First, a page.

LOS ANGELES -- Matt Harvey fired a second-inning fastball that felt noticeably good coming out of his hand -- better than any pitch had felt in a long time. He peeked at the right-field scoreboard to check whether the radar gun validated his inclination.
It read 96 mph.
"I hadn't seen that in a while," Harvey said. "It was good to know it's still in there."
Harvey breezed through four scoreless innings in his Cincinnati Reds debut on Friday night, giving up only one hit -- on a fly ball that should have been caught -- and striking out two batters in a matchup against the struggling Los Angeles Dodgers, setting the tone in an eventual 6-2 victory at Dodger Stadium.
Harvey, on a limited pitch count for what represented his first start in more than three weeks, required only 55 pitches to record 12 outs. Thirty-two of them were strikes and two of them reached a season-high velocity of 95.8 mph.
"It's a good first start," Harvey said, his 2018 ERA dropping from 7.00 to 6.10. "Obviously it's only four innings; there's a lot of work and a lot of season left. But I think to go out there and be successful and get outs, help a team win, is very important."
Harvey, acquired from the New York Mets only three days earlier, took the mound after a 34-pitch, 21-minute top of the first inning. The 29-year-old right-hander felt what he called "first-time jitters," and it showed when his first three fastballs veered off the plate. But Harvey came back to retire Chase Utley on a flyout, then made quick work of the next three hitters.
With one out in the second, Cody Bellinger hit a towering fly ball that resulted in a triple after right fielder Scott Schebler lost sight of it. Harvey brushed it aside, struck out Chris Taylor on a high slider, then got Max Muncy to line out to center field.
The next six batters were retired in short order.
"He threw the ball well," said Reds interim manager Jim Riggleman, who will start Harvey again on the road against the San Francisco Giants on Wednesday. "All of his pitches were working."
Harvey, once hailed as "The Dark Knight," was arguably the game's greatest pitcher for a brief moment in time. He started the All-Star Game and finished fourth in National League Cy Young Award voting during his first full major league season in 2013. Tommy John surgery followed shortly thereafter, but Harvey was once again dominant throughout 2015, a World Series-bound season that saw him rack up significantly more innings than he and his agent, Scott Boras, anticipated.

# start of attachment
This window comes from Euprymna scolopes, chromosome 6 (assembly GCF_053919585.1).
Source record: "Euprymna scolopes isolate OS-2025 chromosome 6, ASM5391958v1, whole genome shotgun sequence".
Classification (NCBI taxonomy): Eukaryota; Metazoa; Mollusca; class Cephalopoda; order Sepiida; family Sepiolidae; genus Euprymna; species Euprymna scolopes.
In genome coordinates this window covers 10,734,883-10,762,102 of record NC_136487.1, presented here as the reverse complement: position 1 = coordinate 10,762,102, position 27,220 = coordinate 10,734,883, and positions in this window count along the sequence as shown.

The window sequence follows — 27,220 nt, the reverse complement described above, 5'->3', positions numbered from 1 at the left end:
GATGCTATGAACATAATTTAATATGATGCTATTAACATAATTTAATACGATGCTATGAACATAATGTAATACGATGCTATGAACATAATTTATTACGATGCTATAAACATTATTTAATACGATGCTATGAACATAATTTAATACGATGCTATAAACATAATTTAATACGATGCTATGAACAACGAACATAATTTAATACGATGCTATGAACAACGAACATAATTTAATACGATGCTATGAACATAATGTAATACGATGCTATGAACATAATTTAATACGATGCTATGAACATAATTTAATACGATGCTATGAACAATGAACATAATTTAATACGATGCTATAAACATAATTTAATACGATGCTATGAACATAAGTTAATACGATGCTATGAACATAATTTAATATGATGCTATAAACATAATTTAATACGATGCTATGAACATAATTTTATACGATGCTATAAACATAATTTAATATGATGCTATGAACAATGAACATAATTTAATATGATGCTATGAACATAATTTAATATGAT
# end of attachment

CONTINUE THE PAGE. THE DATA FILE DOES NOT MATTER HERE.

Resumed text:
Harvey hasn't been the same since.
His 2016 season began with diminished velocity and ended with surgery to repair thoracic outlet syndrome, a procedure that has proven exceedingly difficult for pitchers from which to recover. His 2017 season included a stress fracture in his shoulder and was bookended by struggle. In 2018, he was demoted to the bullpen, then designated for assignment after refusing a trip to the minor leagues, then dealt to the last-place Reds in exchange for a catcher, Devin Mesoraco, and some cash.
Harvey posted a 2.53 ERA in 427 innings from 2012 to 2015 but collected a 5.93 ERA in 212 1/3 innings with the Mets over these past three years, his velocity dropping from 97 mph to about 93. He gave up 21 runs, 33 hits and nine walks in his first 27 innings of 2018, but he spoke optimistically upon meeting his new Reds teammates on Thursday afternoon.
"It's in there," Harvey said then. "It just needs to come out. I just need to relax and let it happen."
Reds catcher Tucker Barnhart didn't have much time to prepare for Harvey's debut, but he made the most of it. He came in at about 1 p.m. PT, watched video of Harvey's starts from 2013 and 2015, looked closely at his usage patterns, then cross-referenced it with what he did over these past three seasons.
"It helped out," Barnhart said. "I felt we were able to use a good four-pitch mix tonight. That was something that I had seen in the video that lacked a little bit [in recent years], whether it was based on circumstance or something that he was trying to do. It didn't sound like he was aiming to do that; it just seemed like it was circumstantial."
Harvey threw 31 fastballs Friday. But Riggleman was impressed with the sharpness of his slider and changeup, and Harvey also flipped a handful of curveballs in for good measure. He generated only two swinging strikes and recorded nine of his outs through the air, a trend that will not play favorably at the Reds' unforgiving home stadium.
But Harvey experienced real, legitimate success Friday night, and that in itself is valuable.
"I didn't really know what to expect," Riggleman said. "I was just really happy for him."
"It's a competitive game, so no matter what, you're always going to try to get better and better each time," Harvey said when asked if four innings was enough to validate his belief that he could continue to be an effective starting pitcher. "Tonight was a good first start, and we just have to keep working from here."